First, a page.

Gallows Superstitions and the Bodies of the Condemned

While writing my steampunk murder mysteries, I read a lot about dead bodies and hangings. Gallows superstitions—those associated with executions—were rife in Britain in the 18th and 19th centuries.

Got a hanged man’s corpse? Don’t know what to do now?

Here are a few ideas from the pages of history:

Use him for science

If you were a medical student, you needed corpses to dissect. Unfortunately for you, folks were fussy about the fate of their fleshly remains. To be dissected was shameful and undignified, and in the pre-antibiotic age of epidemics, stories of prematurely diagnosed death were rife: fear of being “buried alive” and cut up before you’d fully expired was real. Not to mention that on Judgment Day, the dead were supposed to rise from the grave to be changed—if you weren’t buried according to Christian rites, your soul was in serious trouble.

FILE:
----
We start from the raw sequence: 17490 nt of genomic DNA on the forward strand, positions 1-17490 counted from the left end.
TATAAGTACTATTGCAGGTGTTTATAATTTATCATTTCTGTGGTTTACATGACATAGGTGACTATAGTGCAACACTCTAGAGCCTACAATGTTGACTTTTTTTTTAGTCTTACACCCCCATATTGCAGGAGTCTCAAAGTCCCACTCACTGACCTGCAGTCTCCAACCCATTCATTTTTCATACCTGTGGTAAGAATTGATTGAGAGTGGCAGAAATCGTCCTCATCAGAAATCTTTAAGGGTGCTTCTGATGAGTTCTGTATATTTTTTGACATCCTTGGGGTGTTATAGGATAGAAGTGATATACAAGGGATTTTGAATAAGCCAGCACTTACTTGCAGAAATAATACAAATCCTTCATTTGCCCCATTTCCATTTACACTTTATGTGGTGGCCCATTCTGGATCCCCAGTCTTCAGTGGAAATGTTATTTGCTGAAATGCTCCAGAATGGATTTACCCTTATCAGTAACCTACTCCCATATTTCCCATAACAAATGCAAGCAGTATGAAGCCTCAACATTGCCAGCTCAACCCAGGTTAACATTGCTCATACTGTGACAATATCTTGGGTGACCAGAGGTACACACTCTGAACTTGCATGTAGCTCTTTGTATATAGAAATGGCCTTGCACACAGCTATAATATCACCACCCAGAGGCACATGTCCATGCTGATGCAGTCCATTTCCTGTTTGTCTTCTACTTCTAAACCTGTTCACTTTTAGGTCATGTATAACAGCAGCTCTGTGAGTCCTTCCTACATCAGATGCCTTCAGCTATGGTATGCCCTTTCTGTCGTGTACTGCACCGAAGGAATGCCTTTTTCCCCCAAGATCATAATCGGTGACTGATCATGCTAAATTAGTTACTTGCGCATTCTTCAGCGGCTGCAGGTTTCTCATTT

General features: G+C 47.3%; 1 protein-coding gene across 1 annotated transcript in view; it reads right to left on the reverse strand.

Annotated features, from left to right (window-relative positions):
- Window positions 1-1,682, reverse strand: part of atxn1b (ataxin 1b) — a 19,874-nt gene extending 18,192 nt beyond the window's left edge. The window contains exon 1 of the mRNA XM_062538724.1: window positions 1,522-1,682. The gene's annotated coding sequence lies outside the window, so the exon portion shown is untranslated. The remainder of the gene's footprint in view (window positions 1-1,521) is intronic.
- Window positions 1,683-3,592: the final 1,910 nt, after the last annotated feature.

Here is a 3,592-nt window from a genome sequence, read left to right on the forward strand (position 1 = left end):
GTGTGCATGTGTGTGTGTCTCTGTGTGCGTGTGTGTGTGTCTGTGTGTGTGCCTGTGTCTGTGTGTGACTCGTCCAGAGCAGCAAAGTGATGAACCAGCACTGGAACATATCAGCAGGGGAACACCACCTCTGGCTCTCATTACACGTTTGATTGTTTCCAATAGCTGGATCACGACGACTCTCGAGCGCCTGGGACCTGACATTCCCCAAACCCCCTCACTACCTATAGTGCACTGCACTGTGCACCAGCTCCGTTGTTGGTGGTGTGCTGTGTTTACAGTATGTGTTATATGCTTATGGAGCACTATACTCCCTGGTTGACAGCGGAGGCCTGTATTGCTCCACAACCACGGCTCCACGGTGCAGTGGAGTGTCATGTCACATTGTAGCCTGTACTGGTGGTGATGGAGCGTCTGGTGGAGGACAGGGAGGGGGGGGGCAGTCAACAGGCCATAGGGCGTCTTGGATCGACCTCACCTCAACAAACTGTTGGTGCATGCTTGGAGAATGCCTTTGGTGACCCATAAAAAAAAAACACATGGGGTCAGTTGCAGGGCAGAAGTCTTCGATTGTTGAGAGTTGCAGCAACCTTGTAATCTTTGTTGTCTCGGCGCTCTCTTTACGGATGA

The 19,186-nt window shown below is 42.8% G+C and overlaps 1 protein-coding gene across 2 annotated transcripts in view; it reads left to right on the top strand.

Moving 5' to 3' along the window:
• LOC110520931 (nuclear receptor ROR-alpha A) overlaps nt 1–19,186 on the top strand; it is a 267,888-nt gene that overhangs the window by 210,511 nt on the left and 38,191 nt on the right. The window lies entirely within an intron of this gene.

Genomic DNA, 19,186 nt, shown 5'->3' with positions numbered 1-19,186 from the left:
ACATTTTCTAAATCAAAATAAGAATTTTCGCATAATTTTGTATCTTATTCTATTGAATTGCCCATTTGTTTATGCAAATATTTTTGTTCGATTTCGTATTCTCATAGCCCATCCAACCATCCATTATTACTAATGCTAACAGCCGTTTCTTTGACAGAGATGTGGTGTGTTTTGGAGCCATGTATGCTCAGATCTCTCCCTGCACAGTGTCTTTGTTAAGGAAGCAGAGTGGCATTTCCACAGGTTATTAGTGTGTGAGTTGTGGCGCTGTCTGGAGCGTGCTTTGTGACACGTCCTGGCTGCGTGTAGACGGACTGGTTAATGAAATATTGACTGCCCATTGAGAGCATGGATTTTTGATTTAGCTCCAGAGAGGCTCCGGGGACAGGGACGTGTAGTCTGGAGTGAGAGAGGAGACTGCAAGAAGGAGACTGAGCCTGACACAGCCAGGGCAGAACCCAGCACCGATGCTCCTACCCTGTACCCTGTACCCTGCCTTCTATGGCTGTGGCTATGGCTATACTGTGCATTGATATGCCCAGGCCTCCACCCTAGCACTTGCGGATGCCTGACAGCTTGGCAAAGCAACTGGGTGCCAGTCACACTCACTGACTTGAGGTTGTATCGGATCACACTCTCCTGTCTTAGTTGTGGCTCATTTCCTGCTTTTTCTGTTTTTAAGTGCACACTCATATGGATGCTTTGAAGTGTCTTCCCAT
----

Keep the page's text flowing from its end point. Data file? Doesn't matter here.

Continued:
So in 18...